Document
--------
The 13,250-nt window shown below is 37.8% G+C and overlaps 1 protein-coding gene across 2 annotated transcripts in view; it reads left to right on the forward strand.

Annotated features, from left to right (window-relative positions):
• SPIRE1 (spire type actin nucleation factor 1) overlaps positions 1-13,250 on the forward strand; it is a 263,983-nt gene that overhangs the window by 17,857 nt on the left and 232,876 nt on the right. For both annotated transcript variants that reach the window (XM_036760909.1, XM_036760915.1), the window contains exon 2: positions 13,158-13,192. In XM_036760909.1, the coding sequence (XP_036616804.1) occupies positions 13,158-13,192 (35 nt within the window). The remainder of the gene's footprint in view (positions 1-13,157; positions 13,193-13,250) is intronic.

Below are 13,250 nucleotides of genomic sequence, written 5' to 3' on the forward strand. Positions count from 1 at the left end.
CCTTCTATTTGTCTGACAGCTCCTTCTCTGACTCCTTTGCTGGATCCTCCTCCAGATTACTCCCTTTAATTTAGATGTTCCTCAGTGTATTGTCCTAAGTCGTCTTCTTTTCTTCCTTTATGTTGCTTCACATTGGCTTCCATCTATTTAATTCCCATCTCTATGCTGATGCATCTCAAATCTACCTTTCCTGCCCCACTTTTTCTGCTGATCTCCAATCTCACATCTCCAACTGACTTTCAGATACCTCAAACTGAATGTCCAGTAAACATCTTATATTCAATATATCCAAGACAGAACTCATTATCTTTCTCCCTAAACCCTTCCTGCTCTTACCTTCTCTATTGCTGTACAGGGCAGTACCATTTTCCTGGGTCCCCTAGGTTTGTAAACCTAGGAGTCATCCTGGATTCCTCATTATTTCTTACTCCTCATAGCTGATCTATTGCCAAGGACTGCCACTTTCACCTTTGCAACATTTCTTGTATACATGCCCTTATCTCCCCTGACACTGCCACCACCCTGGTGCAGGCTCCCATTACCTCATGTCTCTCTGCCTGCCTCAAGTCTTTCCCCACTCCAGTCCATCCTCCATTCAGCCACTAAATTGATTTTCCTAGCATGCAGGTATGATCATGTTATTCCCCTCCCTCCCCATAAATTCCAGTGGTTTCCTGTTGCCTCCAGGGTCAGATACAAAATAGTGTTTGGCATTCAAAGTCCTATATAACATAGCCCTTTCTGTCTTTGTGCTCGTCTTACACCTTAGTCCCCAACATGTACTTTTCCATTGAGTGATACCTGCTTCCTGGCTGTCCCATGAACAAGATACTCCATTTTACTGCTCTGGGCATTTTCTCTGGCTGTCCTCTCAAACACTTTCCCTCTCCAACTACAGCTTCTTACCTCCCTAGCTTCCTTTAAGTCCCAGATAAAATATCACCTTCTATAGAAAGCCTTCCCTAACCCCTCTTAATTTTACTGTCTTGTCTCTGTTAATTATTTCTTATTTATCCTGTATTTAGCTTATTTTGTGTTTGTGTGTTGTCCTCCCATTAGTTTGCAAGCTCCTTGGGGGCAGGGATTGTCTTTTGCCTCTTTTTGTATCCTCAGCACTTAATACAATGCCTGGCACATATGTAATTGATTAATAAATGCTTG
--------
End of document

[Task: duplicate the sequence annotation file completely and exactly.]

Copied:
The 13,250-nt window shown below is 37.8% G+C and overlaps 1 protein-coding gene across 2 annotated transcripts in view; it reads left to right on the forward strand.

Annotated features, from left to right (window-relative positions):
• SPIRE1 (spire type actin nucleation factor 1) overlaps positions 1-13,250 on the forward strand; it is a 263,983-nt gene that overhangs the window by 17,857 nt on the left and 232,876 nt on the right. For both annotated transcript variants that reach the window (XM_036760909.1, XM_036760915.1), the window contains exon 2: positions 13,158-13,192. In XM_036760909.1, the coding sequence (XP_036616804.1) occupies positions 13,158-13,192 (35 nt within the window). The remainder of the gene's footprint in view (positions 1-13,157; positions 13,193-13,250) is intronic.

Below are 13,250 nucleotides of genomic sequence, written 5' to 3' on the forward strand. Positions count from 1 at the left end.
CCTTCTATTTGTCTGACAGCTCCTTCTCTGACTCCTTTGCTGGATCCTCCTCCAGATTACTCCCTTTAATTTAGATGTTCCTCAGTGTATTGTCCTAAGTCGTCTTCTTTTCTTCCTTTATGTTGCTTCACATTGGCTTCCATCTATTTAATTCCCATCTCTATGCTGATGCATCTCAAATCTACCTTTCCTGCCCCACTTTTTCTGCTGATCTCCAATCTCACATCTCCAACTGACTTTCAGATACCTCAAACTGAATGTCCAGTAAACATCTTATATTCAATATATCCAAGACAGAACTCATTATCTTTCTCCCTAAACCCTTCCTGCTCTTACCTTCTCTATTGCTGTACAGGGCAGTACCATTTTCCTGGGTCCCCTAGGTTTGTAAACCTAGGAGTCATCCTGGATTCCTCATTATTTCTTACTCCTCATAGCTGATCTATTGCCAAGGACTGCCACTTTCACCTTTGCAACATTTCTTGTATACATGCCCTTATCTCCCCTGACACTGCCACCACCCTGGTGCAGGCTCCCATTACCTCATGTCTCTCTGCCTGCCTCAAGTCTTTCCCCACTCCAGTCCATCCTCCATTCAGCCACTAAATTGATTTTCCTAGCATGCAGGTATGATCATGTTATTCCCCTCCCTCCCCATAAATTCCAGTGGTTTCCTGTTGCCTCCAGGGTCAGATACAAAATAGTGTTTGGCATTCAAAGTCCTATATAACATAGCCCTTTCTGTCTTTGTGCTCGTCTTACACCTTAGTCCCCAACATGTACTTTTCCATTGAGTGATACCTGCTTCCTGGCTGTCCCATGAACAAGATACTCCATTTTACTGCTCTGGGCATTTTCTCTGGCTGTCCTCTCAAACACTTTCCCTCTCCAACTACAGCTTCTTACCTCCCTAGCTTCCTTTAAGTCCCAGATAAAATATCACCTTCTATAGAAAGCCTTCCCTAACCCCTCTTAATTTTACTGTCTTGTCTCTGTTAATTATTTCTTATTTATCCTGTATTTAGCTTATTTTGTGTTTGTGTGTTGTCCTCCCATTAGTTTGCAAGCTCCTTGGGGGCAGGGATTGTCTTTTGCCTCTTTTTGTATCCTCAGCACTTAATACAATGCCTGGCACATATGTAATTGATTAATAAATGCTTG